The full content of Annals is available to subscribers

Subscribe/Learn More  >
Brief Communications |

Induction of Adrenal Suppression by Megestrol Acetate in Patients with AIDS

Matthew C. Leinung, MD; Ralph Liporace, MD; and Cynthia H. Miller, MD
[+] Article, Author, and Disclosure Information

From Albany Medical College, Albany, New York. Requests for Reprints: Matthew C. Leinung, MD, Division of Endocrinology and Metabolism A-44, Albany Medical College, New Scotland Avenue, Albany, NY 12208. Acknowledgments: The authors thank Dr. A. David Goodman for his review of the manuscript. Grant Support: Cosyntropin (Cortrosyn) was provided by Organon, Inc., West Orange, New Jersey.

Copyright ©2004 by the American College of Physicians

Ann Intern Med. 1995;122(11):843-845. doi:10.7326/0003-4819-122-11-199506010-00006
Text Size: A A A

Objective: To investigate the development of secondary adrenal suppression in a patient with the acquired immunodeficiency syndrome (AIDS) who was receiving megestrol acetate.

Design and Patients: Case report of one patient abruptly withdrawn from long-term therapy with megestrol acetate; prospective study of four patients with AIDS who were starting therapy with megestrol acetate for cachexia.

Setting: Outpatient clinic of a university hospital.

Interventions: Study patients received megestrol acetate, 80 mg three times daily.

Measurements: Study patients had cosyntropin-stimulation testing and oral glucose tolerance testing before and after starting therapy with megestrol acetate.

Results: The patient described in the case report developed symptoms of adrenal insufficiency after withdrawal of megestrol acetate after 4 years of treatment. His basal cortisol and adrenocorticotropic hormone (ACTH) levels were low. He showed an abnormally diminished response to a short cosyntropin-stimulation test but did respond to a 3-day cosyntropin-stimulation test. The morning cortisol levels of the study patients decreased significantly (from 11.0 ±1.8 µg/dL to 1.5 ±0.9 µg/dL; P < 0.01), and the ACTH levels of these patients decreased to below normal (from 16.6 ±5.5 pg/mL to 6.3 ±3.3 pg/mL; P = 0.02) during treatment with megestrol acetate. Cortisol levels after administration of cosyntropin decreased significantly (from 27.3 ±3.3 pg/mL to 9.3 ±6.3 pg/mL; P = 0.01) during treatment with megestrol acetate. The results of oral glucose tolerance testing in two patients were consistent with the development of insulin resistance, and daily insulin requirements increased 10-fold in a patient who had preexisting diabetes.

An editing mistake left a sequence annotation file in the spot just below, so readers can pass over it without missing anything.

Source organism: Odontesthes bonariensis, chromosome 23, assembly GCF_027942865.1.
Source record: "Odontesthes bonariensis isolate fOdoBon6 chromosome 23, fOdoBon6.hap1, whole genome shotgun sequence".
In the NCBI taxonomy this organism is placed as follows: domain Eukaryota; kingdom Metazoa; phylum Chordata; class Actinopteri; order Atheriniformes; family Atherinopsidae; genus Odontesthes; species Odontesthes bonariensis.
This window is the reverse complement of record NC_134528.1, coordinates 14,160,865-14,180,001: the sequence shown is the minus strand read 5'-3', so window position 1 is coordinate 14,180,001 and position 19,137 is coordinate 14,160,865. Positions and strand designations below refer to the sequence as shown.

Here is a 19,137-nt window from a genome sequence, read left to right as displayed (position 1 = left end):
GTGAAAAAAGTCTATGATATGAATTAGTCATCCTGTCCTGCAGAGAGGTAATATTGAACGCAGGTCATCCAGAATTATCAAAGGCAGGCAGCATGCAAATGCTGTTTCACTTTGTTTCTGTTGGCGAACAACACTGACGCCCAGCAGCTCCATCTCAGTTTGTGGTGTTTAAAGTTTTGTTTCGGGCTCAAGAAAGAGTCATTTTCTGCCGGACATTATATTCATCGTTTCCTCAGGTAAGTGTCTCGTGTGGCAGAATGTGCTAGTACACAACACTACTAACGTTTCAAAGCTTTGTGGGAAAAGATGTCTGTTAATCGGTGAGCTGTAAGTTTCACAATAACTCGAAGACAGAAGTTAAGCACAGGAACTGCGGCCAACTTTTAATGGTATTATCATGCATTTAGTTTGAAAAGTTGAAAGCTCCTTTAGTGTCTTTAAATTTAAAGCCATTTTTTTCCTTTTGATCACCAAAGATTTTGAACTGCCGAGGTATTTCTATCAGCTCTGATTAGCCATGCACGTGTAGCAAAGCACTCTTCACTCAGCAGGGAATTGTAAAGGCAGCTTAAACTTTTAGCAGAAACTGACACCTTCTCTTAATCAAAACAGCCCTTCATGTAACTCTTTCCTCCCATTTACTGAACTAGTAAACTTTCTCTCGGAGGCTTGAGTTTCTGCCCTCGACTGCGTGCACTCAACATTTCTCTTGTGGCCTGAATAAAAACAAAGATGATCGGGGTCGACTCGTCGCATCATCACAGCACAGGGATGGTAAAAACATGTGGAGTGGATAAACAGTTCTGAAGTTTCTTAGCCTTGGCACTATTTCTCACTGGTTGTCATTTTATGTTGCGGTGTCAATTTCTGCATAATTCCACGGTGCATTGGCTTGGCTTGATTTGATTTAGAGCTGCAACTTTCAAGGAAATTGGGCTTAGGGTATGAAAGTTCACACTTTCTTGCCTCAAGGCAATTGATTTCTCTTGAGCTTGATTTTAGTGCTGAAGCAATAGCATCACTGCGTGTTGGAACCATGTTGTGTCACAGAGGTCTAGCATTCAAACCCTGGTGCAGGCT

Conclusions: Prolonged administration of megestrol acetate can induce clinically significant secondary adrenal suppression, and abrupt withdrawal of megestrol acetate after prolonged administration can cause adrenal insufficiency.


Grahic Jump Location
Figure 1.
Response of the pituitary-adrenal axis to megestrol acetate therapy in three patients. Top.Bottom.

Plasma adrenocorticotropic hormone (ACTH) values before and after 1 month of therapy with megestrol acetate. The dotted line represents the lower limit of the normal range (9 pg/mL). Response to a 1-hour cosyntropin-stimulation test at baseline and after 1 month of therapy with megestrol acetate. The normal response is an increase in plasma cortisol level to more than 20 µg/dL.

Grahic Jump Location




Citing articles are presented as examples only. In non-demo SCM6 implementation, integration with CrossRef’s "Cited By" API will populate this tab (http://www.crossref.org/citedby.html).


Submit a Comment/Letter
Submit a Comment/Letter

Summary for Patients

Clinical Slide Sets

Terms of Use

The In the Clinic® slide sets are owned and copyrighted by the American College of Physicians (ACP). All text, graphics, trademarks, and other intellectual property incorporated into the slide sets remain the sole and exclusive property of the ACP. The slide sets may be used only by the person who downloads or purchases them and only for the purpose of presenting them during not-for-profit educational activities. Users may incorporate the entire slide set or selected individual slides into their own teaching presentations but may not alter the content of the slides in any way or remove the ACP copyright notice. Users may make print copies for use as hand-outs for the audience the user is personally addressing but may not otherwise reproduce or distribute the slides by any means or media, including but not limited to sending them as e-mail attachments, posting them on Internet or Intranet sites, publishing them in meeting proceedings, or making them available for sale or distribution in any unauthorized form, without the express written permission of the ACP. Unauthorized use of the In the Clinic slide sets will constitute copyright infringement.


Buy Now for $32.00

to gain full access to the content and tools.

Want to Subscribe?

Learn more about subscription options

Related Articles
Topic Collections
Forgot your password?
Enter your username and email address. We'll send you a reminder to the email address on record.